Australia’s trust in China has fallen to a record low

Australian confidence in China has fallen to record lows, with a clear majority wanting the federal government to step up its climate change efforts ahead of a major summit later this year, a new study reveals I made it.

A 2021 Lowy Institute poll, released Wednesday, found that only 16% of respondents “greatly” or “somewhat” trust China to act responsibly in the world. This is one-third of 2018.

Xi Jinping Jintao of China that had the self-confidence and “the right thing with respect to world affairs” was the only one in 10 people.

The poll surveyed the views of 2,222 Australians from March 15-29, 2021.

Relations between Australia and China have been tense, especially in recent years. Trade Spats, Australia tears Victoria’s Belt and Road Agreement with Beijing, And Prime Minister Scott Morrison is calling for an investigation into the origin of COVID-19.

Natasha Qassam, lowy director of public opinion and foreign policy, said Australians’ views on China are getting closer and closer to those on North Korea.

“10% of Australians, said to have the confidence to be the right thing at the 習近 Xiaoping world affairs, Australians 5 percent, you have said the same thing about Kim Jong-un. Between them still 5 There are two points, but not so much, “she told SBS News.

“Last year, we would have already said record levels of confidence in the reliability of the level and Xi Jinping of which there was to China at a low level and has already hit the bottom, obviously not the case. Them from becoming further lower I’ve seen it. “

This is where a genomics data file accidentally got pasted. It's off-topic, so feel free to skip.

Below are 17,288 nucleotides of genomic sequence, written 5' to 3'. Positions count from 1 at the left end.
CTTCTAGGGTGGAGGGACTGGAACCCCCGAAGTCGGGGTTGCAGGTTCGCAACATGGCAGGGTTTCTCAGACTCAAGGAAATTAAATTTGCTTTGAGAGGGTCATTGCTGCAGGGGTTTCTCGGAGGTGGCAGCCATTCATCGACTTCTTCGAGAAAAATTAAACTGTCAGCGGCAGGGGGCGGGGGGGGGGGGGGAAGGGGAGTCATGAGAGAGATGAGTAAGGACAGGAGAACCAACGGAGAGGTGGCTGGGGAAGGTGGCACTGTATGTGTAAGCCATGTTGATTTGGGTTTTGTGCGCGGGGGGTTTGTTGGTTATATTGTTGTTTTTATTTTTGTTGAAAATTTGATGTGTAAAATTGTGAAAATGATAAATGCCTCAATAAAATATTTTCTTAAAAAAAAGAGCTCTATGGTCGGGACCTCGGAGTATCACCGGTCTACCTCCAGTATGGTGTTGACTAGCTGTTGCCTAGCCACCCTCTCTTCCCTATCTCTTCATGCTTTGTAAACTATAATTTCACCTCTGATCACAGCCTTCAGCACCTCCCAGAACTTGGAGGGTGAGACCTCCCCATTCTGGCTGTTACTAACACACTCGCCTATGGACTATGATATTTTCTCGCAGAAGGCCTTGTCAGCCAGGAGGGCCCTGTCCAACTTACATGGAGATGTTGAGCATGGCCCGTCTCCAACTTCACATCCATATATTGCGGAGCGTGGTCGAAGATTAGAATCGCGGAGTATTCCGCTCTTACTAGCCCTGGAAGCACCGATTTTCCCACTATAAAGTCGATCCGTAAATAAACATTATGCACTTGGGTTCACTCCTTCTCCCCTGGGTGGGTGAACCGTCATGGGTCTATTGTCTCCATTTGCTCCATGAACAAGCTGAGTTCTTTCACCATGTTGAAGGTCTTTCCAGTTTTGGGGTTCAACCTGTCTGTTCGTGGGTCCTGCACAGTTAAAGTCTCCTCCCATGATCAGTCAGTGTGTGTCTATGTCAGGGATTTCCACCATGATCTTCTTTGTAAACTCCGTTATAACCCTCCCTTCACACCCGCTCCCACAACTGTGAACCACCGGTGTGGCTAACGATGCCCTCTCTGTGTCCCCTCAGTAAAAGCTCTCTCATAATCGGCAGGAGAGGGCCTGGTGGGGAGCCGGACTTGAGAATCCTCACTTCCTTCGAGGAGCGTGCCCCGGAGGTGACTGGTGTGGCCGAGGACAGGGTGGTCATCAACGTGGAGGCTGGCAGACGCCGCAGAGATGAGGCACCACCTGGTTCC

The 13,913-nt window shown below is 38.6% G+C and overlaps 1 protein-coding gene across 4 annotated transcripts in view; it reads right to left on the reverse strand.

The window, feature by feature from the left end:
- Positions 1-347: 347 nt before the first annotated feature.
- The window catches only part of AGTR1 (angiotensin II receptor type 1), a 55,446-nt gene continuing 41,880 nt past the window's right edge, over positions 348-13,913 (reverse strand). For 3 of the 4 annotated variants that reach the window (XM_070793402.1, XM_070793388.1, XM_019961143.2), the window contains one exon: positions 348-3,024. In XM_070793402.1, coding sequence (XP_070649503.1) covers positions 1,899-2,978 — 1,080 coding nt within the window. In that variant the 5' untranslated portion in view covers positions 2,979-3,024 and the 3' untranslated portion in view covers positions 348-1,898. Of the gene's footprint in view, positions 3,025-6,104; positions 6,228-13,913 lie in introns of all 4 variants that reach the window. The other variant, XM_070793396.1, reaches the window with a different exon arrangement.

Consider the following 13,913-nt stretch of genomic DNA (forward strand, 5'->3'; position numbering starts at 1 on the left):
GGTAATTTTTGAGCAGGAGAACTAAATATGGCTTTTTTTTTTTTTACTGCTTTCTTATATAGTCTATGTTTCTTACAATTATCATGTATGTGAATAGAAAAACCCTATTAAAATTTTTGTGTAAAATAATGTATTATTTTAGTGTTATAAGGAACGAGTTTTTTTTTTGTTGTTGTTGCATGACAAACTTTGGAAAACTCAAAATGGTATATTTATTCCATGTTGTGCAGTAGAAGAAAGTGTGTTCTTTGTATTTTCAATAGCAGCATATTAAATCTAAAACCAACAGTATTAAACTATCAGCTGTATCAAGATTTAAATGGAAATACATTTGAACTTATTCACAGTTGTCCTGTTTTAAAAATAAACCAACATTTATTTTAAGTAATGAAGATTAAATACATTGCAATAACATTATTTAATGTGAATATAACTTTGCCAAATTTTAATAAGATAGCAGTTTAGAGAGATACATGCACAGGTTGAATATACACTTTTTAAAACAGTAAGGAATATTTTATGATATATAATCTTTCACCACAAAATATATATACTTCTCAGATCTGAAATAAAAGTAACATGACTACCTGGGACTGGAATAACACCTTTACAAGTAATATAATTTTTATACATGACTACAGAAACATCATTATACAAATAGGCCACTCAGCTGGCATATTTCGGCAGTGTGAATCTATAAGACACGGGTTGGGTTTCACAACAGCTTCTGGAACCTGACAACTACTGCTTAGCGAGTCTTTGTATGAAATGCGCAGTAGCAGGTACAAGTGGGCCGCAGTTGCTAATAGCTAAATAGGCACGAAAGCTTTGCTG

In a think tank annual poll, the majority of respondents (95%) feel that Australia has handled the COVID-19 pandemic very or fairly well, and almost all (97%) are Australia-wide. I thought it would have a positive impact on my reputation. world.

However, more than half (54%) feel that Australia’s climate change policy is having a negative impact on its reputation abroad.

For 6 in 10 people, global warming is an urgent issue that requires decisive action even with “significant costs” (up 4 points from 2020), and three-quarters are more actions. I agreed that the benefits of taking the cost outweigh the costs.

70% agreed that Australia should “join other countries such as the United Kingdom and the United States to strengthen its efforts to tackle climate change.”

The majority also supported the introduction of subsidies for renewable energy technologies (91%), the setting of a net zero emission target for 2050 (78%), emissions trading schemes or carbon taxes (64%).

“concern [about climate] It has risen since 2013 when Australia abolished carbon prices. There was a slight dip in 2020, when concerns about COVID-19 outweighed concerns about climate, but what we can now see is that we are now back on track. ” Said.

Australia’s climate change credit has recently received particularly international criticism. Because the government is reluctant to set a goal of reaching net zero emissions by 2050.. The government has promised to reduce emissions by 26-28 percent from 2005 levels by 2030.

United States and other allies Raised their goals at the recent Global Climate SummitMorrison said at the conference that future generations would “thank you for what we offer, not what we promised.”

Scott Morrison at the Climate Leaders Summit.


In a Lowy survey, far more respondents than last year’s Donald Trump (30%) are confident that US President Joe Biden (69%) will “do the right thing about world affairs.” understood.

Almost all (92%) believed Australia would act responsibly in the world, and 59% said the government had “almost the right amount” to bring the left-behind Australians home. I thought.

Six in ten felt that cyberattacks and climate change from other countries pose a significant threat to Australia’s significant interests over the next decade.

Place of originAustralia’s trust in China has fallen to a record low

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